ST. ALBANS — Hours after people saw firefighters rescue a small deer from thin ice on Weymouth Pond, the animal was killed by a game warden who saw it suffering and believed it was unlikely to survive.

The deer was rescued Wednesday night, but “when I checked on it this morning it was laying on the shore,” Maine Game Warden Josh Tibbetts said Thursday. “They had put some corn down to try and feed it, but it wasn’t eating it. It didn’t even raise its head.”

The deer had road rash from where it had been hit by a car recently, Tibbetts said.

“It obviously had something wrong with it, some type of head injury or something,” he said. “It wasn’t afraid of people and that’s probably why it ended up where it was.”

On Wednesday, motorists and firefighters helped rescue the deer, which was stranded on thin ice in the middle of the pond.

“I just noticed as I was driving by and I turned around,” said Amy Philbrick, 39, of St. Albans. “She was sinking into the ice and she actually fell in three or four times while I was there.”


Philbrick said she stopped by the pond around 5:45 p.m. along with a small group of other people who had been driving by.

“It was hard to watch. It was very hard because she would fall in and you could see she was struggling,” Philbrick said. “She would paddle, paddle, paddle to try and get up over the ice and she’d get up but then she couldn’t move.”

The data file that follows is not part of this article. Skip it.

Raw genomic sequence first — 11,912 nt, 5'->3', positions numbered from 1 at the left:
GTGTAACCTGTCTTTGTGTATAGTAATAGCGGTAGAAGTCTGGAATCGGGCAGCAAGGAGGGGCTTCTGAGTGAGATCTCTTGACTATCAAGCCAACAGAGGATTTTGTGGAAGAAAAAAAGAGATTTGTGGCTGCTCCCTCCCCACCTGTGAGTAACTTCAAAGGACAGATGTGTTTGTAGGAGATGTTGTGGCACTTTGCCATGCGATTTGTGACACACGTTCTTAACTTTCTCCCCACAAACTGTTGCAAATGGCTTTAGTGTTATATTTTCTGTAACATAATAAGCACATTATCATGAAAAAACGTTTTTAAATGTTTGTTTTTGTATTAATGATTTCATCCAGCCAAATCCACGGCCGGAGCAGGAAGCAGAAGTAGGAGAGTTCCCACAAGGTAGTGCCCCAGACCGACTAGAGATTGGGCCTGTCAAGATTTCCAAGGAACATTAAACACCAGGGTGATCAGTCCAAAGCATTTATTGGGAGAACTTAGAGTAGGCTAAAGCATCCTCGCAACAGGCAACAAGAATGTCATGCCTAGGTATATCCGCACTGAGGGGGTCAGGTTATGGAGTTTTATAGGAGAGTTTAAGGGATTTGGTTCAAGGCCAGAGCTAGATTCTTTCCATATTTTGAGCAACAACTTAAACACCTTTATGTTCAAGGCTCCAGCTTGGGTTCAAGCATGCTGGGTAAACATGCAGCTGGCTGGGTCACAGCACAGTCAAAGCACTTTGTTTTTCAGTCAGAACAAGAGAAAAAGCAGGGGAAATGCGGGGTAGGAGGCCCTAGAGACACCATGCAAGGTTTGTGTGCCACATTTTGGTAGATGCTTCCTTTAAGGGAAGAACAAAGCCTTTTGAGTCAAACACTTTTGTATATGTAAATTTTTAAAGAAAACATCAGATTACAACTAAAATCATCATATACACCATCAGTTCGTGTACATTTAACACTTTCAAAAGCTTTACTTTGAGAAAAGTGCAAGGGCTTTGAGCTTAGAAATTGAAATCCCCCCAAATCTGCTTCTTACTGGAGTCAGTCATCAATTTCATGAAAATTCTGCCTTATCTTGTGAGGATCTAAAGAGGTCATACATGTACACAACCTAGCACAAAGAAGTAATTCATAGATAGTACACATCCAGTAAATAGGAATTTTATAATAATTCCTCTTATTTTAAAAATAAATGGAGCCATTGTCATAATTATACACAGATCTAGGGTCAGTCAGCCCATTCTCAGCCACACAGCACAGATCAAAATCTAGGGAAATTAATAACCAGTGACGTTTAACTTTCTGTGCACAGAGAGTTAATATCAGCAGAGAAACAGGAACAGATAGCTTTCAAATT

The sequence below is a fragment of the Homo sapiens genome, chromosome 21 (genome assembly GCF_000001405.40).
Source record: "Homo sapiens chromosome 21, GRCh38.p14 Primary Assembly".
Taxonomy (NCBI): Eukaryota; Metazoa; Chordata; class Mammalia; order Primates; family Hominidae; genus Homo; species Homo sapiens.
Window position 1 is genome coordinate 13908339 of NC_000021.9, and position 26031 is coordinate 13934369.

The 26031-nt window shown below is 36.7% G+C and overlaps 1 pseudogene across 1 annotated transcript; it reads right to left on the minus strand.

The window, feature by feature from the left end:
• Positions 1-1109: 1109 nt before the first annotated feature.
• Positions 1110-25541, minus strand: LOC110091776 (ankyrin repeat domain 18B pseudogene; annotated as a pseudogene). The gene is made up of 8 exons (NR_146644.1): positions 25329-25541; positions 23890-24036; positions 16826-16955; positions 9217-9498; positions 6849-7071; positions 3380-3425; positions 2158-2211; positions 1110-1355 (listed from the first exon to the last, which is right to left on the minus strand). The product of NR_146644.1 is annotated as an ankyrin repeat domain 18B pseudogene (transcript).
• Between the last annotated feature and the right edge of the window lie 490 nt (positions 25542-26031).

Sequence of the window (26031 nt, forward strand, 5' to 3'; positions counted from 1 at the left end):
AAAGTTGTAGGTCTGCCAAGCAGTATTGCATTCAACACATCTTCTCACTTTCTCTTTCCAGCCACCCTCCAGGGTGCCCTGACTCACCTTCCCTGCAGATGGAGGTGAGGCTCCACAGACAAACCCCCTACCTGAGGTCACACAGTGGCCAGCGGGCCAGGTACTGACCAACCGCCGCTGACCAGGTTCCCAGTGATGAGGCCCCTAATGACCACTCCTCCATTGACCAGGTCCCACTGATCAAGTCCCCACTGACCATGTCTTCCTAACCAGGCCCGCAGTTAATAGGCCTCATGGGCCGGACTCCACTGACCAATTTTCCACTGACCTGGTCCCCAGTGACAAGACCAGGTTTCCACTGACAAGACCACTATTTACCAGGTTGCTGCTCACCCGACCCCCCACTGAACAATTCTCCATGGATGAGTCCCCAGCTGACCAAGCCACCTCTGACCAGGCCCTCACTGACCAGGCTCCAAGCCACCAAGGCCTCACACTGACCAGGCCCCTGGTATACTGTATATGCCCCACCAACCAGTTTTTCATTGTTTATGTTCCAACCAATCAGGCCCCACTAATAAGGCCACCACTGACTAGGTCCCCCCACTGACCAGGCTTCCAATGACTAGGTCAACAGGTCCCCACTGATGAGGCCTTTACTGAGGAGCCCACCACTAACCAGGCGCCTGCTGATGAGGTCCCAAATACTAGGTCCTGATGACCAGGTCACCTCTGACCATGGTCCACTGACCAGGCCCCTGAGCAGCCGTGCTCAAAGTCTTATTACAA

Philbrick called Jason Emery, the St. Albans fire chief. Emery and another firefighter, Chuck Crump, swam to the ice in the middle of the pond in cold water suits. They crawled on their stomachs to get to the deer, put a rope around her and had a crew on shore pull her to safety, Emery said.

“By the time the firefighters got there, there were probably 10 or 12 cars,” Philbrick said. “They did a great job. It was something that gave you goose bumps to watch.”

The firefighters dried off the deer and a bystander went to his house and brought corn for the deer to eat, Philbrick said.

On her way to work Thursday morning, she noticed the deer was gone and texted her family: “She made it!” Hours later, she learned it was dead.

“It’s heartbreaking. I hope she didn’t suffer,” Philbrick said. “A lot of people think, ‘Oh it’s just a deer,’ but you can’t watch an animal suffer. She just looked so helpless. It was heartbreaking.”

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